Eliot Cutler is a bigger boob than Paul LePage.
LePage, Maine's Republican governor, throws infantile tantrums and has the political awareness of deep-fried hake. Even when he's right on the issues (and he often is), his haphazard approach usually renders him ineffective and, sometimes, counterproductive. If LePage is on your side, you start at a serious disadvantage.
Unless your opponent is Cutler.
The millionaire independent from Cape Elizabeth came close to defeating LePage in the 2010 gubernatorial race, not because he offered a credible alternative to the GOP nominee's bombast and blather, but because the Democratic candidate — whatever her name was — never showed up. Few people cast ballots for Cutler. They were just voting against LePage.
Nevertheless, Cutler is again running for governor in 2014 on a platform that consists mostly of not being Paul LePage.
He's right. He's not. While Cutler is slicker and more articulate than LePage, he differs from the governor in fundamental and important ways. Primarily, the two men can be distinguished from each other thusly:
LePage has clear stands on the issues.
Cutler has almost none.
Let's take the question of whether Maine's minimum wage should be increased. LePage is opposed. He'll veto the bill the Democrats are pushing through the Legislature. No ambiguity.
Where does Cutler stand? According to an interview on WGAN radio on March 28, he's not sure, because the problem "requires a much more strategic and sensible answer than just raising the minimum wage." That same day, he told the Portland Press Herald he favored "a plan and a strategy that will get more workers back at the top of the wage levels instead of focusing on the bottom."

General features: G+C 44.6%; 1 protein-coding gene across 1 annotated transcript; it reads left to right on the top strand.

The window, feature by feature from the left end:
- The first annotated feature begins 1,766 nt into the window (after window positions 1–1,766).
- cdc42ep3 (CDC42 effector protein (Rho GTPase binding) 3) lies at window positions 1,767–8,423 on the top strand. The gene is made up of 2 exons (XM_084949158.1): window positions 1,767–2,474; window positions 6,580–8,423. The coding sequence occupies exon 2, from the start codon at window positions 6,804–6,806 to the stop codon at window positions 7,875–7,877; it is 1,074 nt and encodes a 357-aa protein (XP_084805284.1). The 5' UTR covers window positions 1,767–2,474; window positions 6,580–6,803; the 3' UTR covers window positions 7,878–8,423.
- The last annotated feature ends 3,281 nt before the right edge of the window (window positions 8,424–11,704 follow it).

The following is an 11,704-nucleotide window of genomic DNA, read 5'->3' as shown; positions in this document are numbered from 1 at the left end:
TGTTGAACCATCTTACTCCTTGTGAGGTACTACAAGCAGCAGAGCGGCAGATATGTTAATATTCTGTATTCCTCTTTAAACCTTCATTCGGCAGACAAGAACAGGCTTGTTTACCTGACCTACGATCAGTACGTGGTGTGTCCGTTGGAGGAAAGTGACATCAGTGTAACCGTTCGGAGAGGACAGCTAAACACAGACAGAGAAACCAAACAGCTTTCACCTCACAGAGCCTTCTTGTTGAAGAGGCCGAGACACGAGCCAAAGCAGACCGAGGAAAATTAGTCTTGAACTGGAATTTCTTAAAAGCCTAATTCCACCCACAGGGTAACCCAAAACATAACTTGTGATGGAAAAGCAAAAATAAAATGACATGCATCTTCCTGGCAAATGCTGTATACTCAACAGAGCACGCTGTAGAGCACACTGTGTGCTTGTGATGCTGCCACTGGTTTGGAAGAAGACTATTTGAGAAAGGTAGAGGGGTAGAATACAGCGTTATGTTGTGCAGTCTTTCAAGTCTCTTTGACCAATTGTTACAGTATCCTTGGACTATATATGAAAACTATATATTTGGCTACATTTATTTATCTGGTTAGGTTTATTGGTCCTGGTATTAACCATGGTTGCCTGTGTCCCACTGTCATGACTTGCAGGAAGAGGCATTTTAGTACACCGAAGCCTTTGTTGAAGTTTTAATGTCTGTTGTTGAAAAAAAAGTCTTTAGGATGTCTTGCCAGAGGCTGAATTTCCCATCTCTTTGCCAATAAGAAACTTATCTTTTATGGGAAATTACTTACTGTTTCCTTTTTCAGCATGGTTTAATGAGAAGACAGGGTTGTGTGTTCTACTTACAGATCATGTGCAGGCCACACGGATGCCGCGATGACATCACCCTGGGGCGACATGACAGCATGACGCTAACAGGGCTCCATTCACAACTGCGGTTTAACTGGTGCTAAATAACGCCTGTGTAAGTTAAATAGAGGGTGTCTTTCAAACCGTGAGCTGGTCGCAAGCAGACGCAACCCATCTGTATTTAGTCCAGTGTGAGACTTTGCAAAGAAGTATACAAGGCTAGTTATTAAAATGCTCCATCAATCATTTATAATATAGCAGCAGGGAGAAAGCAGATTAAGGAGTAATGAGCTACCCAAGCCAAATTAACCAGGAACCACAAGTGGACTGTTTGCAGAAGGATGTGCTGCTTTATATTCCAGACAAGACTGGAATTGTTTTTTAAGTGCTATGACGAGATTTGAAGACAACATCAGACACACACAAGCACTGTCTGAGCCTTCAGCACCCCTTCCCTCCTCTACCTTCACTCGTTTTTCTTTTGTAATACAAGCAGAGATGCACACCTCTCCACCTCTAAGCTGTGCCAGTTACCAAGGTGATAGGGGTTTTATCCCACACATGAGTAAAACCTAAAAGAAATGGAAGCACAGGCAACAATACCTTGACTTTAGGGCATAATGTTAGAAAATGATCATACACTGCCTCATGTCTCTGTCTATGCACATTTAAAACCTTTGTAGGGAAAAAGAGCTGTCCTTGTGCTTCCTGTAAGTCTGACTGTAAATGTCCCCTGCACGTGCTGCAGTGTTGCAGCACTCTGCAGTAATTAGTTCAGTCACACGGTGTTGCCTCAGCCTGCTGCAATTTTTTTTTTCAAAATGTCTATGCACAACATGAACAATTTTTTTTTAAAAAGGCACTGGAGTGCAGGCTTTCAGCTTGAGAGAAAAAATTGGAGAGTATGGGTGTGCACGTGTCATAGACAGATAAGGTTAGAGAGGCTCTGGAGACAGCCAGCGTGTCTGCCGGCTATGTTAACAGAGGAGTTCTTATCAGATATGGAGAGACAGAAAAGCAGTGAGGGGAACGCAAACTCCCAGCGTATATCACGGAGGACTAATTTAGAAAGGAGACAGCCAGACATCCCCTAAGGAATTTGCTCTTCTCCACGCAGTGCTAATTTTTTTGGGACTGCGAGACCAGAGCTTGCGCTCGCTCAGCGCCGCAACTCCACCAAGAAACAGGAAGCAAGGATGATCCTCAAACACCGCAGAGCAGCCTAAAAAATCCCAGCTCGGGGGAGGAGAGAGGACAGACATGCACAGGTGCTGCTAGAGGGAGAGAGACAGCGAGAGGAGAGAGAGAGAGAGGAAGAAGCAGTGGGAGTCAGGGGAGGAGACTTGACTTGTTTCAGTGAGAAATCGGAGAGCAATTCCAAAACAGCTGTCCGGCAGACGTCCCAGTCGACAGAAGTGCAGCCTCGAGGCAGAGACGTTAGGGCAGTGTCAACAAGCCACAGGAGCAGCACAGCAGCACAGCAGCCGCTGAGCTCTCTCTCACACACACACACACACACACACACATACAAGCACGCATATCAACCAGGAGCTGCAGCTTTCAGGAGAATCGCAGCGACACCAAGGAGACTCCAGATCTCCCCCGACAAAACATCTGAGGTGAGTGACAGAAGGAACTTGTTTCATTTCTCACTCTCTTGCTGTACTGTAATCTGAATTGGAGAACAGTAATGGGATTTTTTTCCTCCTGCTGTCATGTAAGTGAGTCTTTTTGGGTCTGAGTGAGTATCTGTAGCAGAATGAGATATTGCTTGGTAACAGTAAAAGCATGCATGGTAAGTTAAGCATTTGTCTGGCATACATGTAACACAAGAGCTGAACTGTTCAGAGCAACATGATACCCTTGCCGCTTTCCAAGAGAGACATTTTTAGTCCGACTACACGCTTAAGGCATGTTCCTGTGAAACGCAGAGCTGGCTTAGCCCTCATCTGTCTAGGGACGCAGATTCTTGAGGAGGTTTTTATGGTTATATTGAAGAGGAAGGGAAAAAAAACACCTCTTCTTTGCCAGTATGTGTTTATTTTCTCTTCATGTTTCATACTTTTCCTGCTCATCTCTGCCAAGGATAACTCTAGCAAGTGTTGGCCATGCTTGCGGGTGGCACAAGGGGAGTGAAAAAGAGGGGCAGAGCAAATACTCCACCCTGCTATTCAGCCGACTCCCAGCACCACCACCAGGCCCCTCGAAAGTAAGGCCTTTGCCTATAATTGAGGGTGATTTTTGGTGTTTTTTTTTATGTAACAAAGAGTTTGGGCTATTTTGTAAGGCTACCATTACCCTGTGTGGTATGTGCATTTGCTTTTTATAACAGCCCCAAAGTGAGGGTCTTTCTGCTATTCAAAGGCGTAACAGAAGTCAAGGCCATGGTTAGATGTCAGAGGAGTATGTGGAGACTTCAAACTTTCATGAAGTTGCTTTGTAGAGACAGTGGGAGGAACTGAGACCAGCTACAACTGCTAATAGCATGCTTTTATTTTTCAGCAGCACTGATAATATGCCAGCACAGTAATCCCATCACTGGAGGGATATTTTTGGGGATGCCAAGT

What's that mean? I suppose Cutler could be advocating for a law requiring fast-food joints to start paying their employees $25 an hour. But I suspect what he's really saying is he doesn't want to take a firm stand on a controversial issue, so he's doing what weasels always do, which is to claim that such a complex matter requires a more comprehensive approach involving a special commission of experts who'll study the problem long enough so most people making more than minimum wage will forget all about it.
This is hardly an isolated example of Cutler's refusal to choose a side. On the controversy over the debt the state owes to its hospitals for caring for poor people, Cutler told WGAN he wants to make sure hospitals "get paid off in the right way." What's that? "I would try to settle it in a very different way [than LePage]," he said. The state needs to "move in the direction of getting it done."
If you're confused, take heart. That answer is nowhere near as incomprehensible as one he gave in a 2010 radio interview on how to reform the health care system. "We have to stop paying for procedures," Cutler said, "and start paying for outcomes."
On education, Cutler is equally elusive. He endorsed LePage's pick of Stephen Bowen as state commissioner of education, but reverts to vagueness when it comes to Bowen's policies encouraging virtual charter schools and other alternatives to public education. During his gubernatorial campaign, he told a radio interviewer he supported "massive reforms," including merit pay for top teachers. He wants a longer school year, but he's also called for big cuts in spending on education at all levels, saying the state doesn't receive enough value for its investment. Even so, he's against school consolidation — except he'd merge the University of Maine System and the Maine Community Colleges.